Summary: Apert syndrome is characterized by hypertelorism, a negative canthal axis, and central midfacial hypoplasia, resulting in a biconcave face. Bipartition distraction partially corrects these facial anomalies. This study investigates limitations of bipartition distraction using linear, angular, and geometric morphometric analysis. Preoperative and postoperative three-dimensional computed tomographic craniofacial constructs of 10 patients with Apert syndrome (aged 12 to 21 years) were annotated with 98 landmarks. Twelve age-, sex, and ethnicity-matched normal skulls provided control data. Principal component analysis was used to analyze shape characteristics within and between the groups and describe the changes occurring with surgery. Results were displayed graphically using difference color maps. Conventional point-based measurements documented midfacial width, height, and asymmetry. Apert three-dimensional constructs exhibited reduced upper midfacial height and greater extrinsic symmetric variation relative to controls. Facial bipartition partially corrected excessive midfacial width and interorbital distance but did not adequately correct deficient upper midfacial height. Excessive orbital diameter was unaltered by surgery. There was no demonstrable effect on intrinsic or extrinsic midfacial asymmetry. Principal component analysis demonstrated improved midfacial projection and correction of central biconcavity. Bipartition distraction corrects midfacial retrusion, exorbitism, and hypertelorism. It does not treat midfacial height disproportion or correct orbital shape. It leaves the face too wide at the zygomatic level and does not correct facial asymmetry. Although bipartition distraction is an improvement on the unmodified monobloc advancement, further refinements are needed to fully correct Apert dysmorphology. (Plast. Reconstr. Surg. 141: 747, 2018.),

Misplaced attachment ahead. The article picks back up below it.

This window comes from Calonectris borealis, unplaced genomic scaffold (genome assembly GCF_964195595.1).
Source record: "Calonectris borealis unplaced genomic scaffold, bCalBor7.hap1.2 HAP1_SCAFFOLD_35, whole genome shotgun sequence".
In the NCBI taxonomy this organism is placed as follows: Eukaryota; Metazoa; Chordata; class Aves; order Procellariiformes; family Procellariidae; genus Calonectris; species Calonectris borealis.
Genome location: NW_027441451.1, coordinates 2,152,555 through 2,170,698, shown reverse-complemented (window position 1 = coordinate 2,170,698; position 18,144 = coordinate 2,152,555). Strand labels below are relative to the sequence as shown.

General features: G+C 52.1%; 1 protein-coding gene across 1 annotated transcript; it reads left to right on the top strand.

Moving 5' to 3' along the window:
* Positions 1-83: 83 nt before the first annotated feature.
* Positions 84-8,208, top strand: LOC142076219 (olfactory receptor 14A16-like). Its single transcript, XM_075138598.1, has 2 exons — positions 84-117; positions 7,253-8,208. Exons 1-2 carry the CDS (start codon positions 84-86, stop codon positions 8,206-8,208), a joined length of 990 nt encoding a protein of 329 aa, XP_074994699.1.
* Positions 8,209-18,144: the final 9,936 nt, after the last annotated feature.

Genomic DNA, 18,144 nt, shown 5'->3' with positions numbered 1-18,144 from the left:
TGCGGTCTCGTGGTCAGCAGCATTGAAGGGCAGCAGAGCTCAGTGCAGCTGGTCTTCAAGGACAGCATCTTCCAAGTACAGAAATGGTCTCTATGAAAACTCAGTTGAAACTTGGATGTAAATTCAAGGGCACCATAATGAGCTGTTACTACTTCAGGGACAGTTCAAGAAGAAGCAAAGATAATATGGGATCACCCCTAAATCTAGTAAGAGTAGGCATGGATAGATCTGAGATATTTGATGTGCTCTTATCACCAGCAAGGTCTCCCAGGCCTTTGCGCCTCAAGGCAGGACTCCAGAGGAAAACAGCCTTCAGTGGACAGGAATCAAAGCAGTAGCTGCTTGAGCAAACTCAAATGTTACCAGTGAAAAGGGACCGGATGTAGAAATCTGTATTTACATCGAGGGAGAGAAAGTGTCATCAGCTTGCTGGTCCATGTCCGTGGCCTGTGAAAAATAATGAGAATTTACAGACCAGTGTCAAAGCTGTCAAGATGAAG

Plastic and Reconstructive Surgery

Glass, G.E. (Graeme E.), Ruff, C., Crombag, G., Verdoorn, M., Koudstaal, M., Anguilla, F. (Freida), … Dunaway, D. (2018). The role of bipartition distraction in the treatment of apert syndrome. Plastic and Reconstructive Surgery, 141(3), 747–750. doi:10.1097/PRS.0000000000004115